Abstract

The United Kingdom’s 23 June 2016 vote to leave the European Union represents an immense challenge for the Irish peace process. The implicit assumption of continuing British and Irish participation in Europe was woven into the terms of the Belfast Agreement of 1998, which brought an end to three decades of intercommunal violence known as the Troubles. This assumption underpinned guarantees to cross-border participation and equal treatment of the nationalist minority in Northern Ireland, regardless of the minority’s preference for British or Irish citizenship. Even before the referendum on EU membership, the political institutions established by the Belfast Agreement had proven tenuous. Now, the Brexit decision casts further doubt on the settlement’s future.

Abstract

Abstract:

The United Kingdom’s 23 June 2016 vote to leave the European Union represents an immense challenge for the Irish peace process. The implicit assumption of continuing British and Irish participation in Europe was woven into the terms of the Belfast Agreement of 1998, which brought an end to three decades of intercommunal violence known as the Troubles. This assumption underpinned guarantees to cross-border participation and equal treatment of the nationalist minority in Northern Ireland, regardless of the minority’s preference for British or Irish citizenship. Even before the referendum on EU membership, the political institutions established by the Belfast Agreement had proven tenuous. Now, the Brexit decision casts further doubt on the settlement’s future.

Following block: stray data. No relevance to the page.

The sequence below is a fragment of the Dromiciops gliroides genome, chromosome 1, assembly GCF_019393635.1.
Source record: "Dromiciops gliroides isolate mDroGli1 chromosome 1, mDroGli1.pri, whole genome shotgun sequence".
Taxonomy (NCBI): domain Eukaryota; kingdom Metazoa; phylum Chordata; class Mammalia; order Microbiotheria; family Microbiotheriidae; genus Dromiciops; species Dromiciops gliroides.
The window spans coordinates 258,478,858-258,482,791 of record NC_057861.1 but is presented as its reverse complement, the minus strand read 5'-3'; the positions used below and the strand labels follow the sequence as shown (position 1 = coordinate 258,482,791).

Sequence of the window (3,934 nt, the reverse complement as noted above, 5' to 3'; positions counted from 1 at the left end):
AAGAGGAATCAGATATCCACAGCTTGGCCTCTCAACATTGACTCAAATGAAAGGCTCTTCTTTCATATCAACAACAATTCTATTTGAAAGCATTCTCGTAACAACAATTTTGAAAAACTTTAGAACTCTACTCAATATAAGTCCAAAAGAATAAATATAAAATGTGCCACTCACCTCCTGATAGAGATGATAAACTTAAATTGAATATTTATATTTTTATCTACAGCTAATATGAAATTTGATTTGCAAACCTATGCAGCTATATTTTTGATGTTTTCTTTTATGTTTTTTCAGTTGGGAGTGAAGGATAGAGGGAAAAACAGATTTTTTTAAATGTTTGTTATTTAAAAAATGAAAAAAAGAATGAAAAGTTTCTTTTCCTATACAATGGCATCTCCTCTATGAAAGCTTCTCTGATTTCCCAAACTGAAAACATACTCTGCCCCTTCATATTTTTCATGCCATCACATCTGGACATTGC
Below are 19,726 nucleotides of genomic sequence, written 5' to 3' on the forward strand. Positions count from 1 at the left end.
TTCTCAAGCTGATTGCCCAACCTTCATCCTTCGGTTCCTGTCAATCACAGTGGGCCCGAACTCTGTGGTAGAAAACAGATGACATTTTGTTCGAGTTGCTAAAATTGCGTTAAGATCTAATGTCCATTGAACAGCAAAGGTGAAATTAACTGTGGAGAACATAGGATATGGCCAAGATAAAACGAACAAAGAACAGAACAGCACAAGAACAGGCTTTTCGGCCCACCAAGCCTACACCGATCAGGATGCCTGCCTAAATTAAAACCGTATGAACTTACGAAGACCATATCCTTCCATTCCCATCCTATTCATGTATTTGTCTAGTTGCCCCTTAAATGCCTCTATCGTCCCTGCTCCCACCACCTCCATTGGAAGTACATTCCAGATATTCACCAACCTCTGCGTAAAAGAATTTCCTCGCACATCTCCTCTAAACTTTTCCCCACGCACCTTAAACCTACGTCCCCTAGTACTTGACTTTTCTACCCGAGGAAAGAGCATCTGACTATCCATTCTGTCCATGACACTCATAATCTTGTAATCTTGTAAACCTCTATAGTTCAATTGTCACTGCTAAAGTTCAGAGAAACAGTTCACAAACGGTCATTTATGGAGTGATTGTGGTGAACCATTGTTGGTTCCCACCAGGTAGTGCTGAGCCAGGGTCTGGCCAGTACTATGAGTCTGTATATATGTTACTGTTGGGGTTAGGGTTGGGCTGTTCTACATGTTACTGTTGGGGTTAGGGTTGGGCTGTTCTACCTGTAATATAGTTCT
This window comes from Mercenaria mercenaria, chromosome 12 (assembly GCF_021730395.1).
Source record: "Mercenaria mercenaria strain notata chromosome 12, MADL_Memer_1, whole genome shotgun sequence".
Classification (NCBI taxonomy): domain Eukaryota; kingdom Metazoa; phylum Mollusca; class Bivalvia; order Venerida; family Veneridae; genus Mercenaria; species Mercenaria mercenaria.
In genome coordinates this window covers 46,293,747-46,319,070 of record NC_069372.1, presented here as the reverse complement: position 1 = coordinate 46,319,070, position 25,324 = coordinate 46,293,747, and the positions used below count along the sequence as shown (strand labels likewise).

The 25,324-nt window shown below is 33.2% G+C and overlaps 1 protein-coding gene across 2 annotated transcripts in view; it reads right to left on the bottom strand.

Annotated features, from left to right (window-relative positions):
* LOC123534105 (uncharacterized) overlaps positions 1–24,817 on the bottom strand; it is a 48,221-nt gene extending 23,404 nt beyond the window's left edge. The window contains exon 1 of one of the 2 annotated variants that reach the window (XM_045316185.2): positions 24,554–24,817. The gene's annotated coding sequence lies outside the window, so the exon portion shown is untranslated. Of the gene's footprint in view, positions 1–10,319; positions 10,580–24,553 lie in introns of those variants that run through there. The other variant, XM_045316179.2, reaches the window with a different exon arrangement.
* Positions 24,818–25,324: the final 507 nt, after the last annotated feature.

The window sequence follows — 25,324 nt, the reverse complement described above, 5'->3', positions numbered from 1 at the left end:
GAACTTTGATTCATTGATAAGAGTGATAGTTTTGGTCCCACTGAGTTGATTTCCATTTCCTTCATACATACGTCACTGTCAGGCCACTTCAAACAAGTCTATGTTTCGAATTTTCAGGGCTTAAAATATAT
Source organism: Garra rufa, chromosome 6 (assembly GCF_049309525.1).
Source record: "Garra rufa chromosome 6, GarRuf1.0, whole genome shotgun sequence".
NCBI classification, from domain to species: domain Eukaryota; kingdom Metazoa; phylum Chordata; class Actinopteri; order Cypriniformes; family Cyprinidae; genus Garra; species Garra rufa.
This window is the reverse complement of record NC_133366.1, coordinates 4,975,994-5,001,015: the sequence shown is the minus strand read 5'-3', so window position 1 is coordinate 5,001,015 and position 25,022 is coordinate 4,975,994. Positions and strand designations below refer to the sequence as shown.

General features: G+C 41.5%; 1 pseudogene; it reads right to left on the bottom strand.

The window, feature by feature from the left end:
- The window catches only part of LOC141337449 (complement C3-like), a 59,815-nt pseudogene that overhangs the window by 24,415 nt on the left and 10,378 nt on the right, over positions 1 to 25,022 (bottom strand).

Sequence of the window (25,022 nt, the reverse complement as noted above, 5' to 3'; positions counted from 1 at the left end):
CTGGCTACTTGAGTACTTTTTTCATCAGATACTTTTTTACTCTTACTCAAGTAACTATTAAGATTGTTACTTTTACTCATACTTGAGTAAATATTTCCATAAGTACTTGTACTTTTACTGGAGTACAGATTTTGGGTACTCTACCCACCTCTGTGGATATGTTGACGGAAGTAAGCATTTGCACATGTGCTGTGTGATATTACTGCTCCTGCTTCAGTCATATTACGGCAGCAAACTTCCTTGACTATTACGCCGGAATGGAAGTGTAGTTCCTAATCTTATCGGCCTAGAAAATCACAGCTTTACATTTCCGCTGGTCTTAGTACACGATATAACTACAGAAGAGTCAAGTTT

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Additional Information

ISSN
1086-3214
Print ISSN
1045-5736
Pages
pp. 42-52
Launched on MUSE
2017-01-10
Open Access
No
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